In 2022 Spanish pharmacies experienced supply problems with 403 medicines, according to Spain’s General Council of Pharmaceutical Colleges (CGCOF).

Though this figure represents just 5 percent of the total 20,000 medicines sold in Spain, it is an increase of 150 percent compared to 2021 and represents what experts have deemed a “worrying” trend that is rising after two years of decline. The shortages last an average of four or five weeks.

This was the warning made by the CGCOF based on its data on the supply of medicines (CisMED), which is focused on ‘supply alert’ notices provided by almost 10,000 of the 22,000 pharmacies across Spain.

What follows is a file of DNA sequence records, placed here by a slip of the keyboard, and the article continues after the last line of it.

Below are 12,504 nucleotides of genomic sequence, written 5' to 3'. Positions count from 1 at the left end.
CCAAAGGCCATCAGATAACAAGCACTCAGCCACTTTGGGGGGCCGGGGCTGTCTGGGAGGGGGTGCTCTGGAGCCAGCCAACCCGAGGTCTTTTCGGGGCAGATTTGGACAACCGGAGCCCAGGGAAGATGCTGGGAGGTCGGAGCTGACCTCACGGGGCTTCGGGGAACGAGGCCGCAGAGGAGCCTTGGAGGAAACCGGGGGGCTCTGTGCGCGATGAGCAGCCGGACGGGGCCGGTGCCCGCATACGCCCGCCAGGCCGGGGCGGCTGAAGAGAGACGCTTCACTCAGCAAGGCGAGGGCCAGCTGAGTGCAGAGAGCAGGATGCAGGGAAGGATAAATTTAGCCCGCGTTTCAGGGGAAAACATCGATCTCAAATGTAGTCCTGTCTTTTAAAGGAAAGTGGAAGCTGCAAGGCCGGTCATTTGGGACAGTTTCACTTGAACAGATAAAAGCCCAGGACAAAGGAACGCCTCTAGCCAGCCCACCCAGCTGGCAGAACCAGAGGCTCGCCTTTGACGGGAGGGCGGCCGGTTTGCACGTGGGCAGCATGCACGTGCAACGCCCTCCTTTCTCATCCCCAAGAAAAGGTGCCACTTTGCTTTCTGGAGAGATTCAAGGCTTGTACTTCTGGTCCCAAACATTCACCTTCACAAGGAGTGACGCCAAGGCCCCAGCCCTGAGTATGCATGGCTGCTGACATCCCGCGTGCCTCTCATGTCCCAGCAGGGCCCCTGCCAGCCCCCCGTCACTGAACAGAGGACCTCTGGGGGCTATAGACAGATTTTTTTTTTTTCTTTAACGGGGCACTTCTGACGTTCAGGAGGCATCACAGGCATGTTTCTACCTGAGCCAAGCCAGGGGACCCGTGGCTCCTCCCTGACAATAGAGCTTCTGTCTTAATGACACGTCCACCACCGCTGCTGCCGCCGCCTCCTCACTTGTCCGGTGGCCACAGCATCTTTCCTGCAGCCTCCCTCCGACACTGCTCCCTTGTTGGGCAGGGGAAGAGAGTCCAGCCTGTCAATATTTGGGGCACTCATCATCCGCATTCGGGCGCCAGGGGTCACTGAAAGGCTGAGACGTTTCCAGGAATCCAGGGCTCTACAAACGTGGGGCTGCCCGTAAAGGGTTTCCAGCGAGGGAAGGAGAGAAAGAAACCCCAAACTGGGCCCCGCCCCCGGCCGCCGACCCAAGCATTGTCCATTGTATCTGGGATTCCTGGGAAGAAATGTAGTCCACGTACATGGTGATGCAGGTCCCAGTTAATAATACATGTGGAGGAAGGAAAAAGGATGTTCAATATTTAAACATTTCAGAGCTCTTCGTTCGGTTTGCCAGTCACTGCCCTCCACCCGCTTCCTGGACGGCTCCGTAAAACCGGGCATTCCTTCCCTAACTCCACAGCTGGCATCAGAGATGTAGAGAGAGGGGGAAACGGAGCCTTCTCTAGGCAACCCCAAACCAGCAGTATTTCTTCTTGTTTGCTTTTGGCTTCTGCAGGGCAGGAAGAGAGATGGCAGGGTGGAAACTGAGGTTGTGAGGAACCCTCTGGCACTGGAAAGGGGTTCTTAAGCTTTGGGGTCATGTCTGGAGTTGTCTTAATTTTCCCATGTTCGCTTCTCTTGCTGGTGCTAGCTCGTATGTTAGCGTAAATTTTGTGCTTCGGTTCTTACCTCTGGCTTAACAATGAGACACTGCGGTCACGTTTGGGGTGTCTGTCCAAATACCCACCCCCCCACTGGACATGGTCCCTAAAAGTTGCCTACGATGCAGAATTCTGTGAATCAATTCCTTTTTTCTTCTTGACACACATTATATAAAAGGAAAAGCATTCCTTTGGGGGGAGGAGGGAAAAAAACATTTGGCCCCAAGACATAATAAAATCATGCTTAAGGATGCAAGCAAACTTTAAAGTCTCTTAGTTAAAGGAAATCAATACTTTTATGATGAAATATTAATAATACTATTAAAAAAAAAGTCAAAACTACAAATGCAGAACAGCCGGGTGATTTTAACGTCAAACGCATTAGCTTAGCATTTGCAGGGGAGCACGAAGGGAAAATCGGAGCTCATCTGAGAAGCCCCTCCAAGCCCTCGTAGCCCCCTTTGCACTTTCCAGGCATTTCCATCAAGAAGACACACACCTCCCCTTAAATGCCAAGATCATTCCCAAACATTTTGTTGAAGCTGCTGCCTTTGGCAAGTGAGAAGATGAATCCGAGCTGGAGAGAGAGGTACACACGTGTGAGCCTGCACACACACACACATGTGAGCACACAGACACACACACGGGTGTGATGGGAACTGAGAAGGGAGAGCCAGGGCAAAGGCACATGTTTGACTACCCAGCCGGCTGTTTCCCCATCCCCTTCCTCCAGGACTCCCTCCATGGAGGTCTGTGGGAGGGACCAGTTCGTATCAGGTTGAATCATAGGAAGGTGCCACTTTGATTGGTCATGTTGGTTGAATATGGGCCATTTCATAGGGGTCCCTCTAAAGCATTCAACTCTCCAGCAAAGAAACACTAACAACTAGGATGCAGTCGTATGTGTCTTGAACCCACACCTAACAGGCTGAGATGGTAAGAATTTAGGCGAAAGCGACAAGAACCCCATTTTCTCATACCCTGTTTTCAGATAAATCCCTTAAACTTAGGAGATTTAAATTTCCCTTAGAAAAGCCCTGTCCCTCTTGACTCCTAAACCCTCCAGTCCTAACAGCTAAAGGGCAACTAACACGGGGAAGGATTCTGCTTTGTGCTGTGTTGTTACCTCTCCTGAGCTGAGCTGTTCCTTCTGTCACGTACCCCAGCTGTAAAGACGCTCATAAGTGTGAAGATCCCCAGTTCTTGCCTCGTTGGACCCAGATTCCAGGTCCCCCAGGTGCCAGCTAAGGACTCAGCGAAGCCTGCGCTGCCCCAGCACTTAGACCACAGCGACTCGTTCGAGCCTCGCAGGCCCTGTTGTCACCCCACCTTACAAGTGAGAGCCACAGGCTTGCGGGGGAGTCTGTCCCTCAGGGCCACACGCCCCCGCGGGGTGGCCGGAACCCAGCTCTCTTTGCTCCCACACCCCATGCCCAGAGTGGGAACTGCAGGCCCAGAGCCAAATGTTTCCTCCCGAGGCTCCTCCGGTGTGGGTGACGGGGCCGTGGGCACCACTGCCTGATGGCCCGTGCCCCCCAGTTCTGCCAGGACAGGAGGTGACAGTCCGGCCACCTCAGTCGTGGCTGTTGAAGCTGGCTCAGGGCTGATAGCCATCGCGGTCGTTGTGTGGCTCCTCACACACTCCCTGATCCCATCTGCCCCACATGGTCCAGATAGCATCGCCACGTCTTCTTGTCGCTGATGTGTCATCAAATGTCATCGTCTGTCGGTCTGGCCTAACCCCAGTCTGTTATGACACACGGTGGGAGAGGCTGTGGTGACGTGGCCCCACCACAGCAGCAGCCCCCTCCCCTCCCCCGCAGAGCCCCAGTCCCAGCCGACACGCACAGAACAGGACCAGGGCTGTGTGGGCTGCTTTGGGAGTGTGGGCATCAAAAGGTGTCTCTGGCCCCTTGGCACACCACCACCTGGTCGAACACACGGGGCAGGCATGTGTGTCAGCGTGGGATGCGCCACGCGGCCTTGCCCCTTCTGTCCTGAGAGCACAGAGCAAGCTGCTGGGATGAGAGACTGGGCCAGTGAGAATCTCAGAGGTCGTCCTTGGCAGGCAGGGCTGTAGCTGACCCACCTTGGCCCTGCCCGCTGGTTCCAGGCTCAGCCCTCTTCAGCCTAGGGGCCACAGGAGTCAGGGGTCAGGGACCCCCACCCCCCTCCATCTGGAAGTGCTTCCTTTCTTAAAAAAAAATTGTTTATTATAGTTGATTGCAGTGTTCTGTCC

READ ALSO – Reader question: Are there limits on bringing medicines into Spain?

On average in 2022, more than 70 medicines were identified as suffering from shortages per week. The weekly average for 2021 was 28 incidents and in 2020 it was 41.

Of these shortages, experts say they are especially pronounced in medicines for the nervous system and cardiovascular groups, and “very significantly” pronounced with paediatric amoxicillin and some anti-diabetic drugs.

Medicines for the nervous system made up around 20 percent of the incidents, followed by cardiovascular therapeutics, with 19 percent, digestive 14 percent, and respiratory 13 percent.

READ ALSO: Pharmacies in Spain will be able to sell medical marijuana by the end of 2022

Call for calm

Stark as this statistic may seem out of context, however, it does not suggest that shelves in Spanish pharmacies are bare nor that Spaniards are being turned away by out-of-stock pharmacists.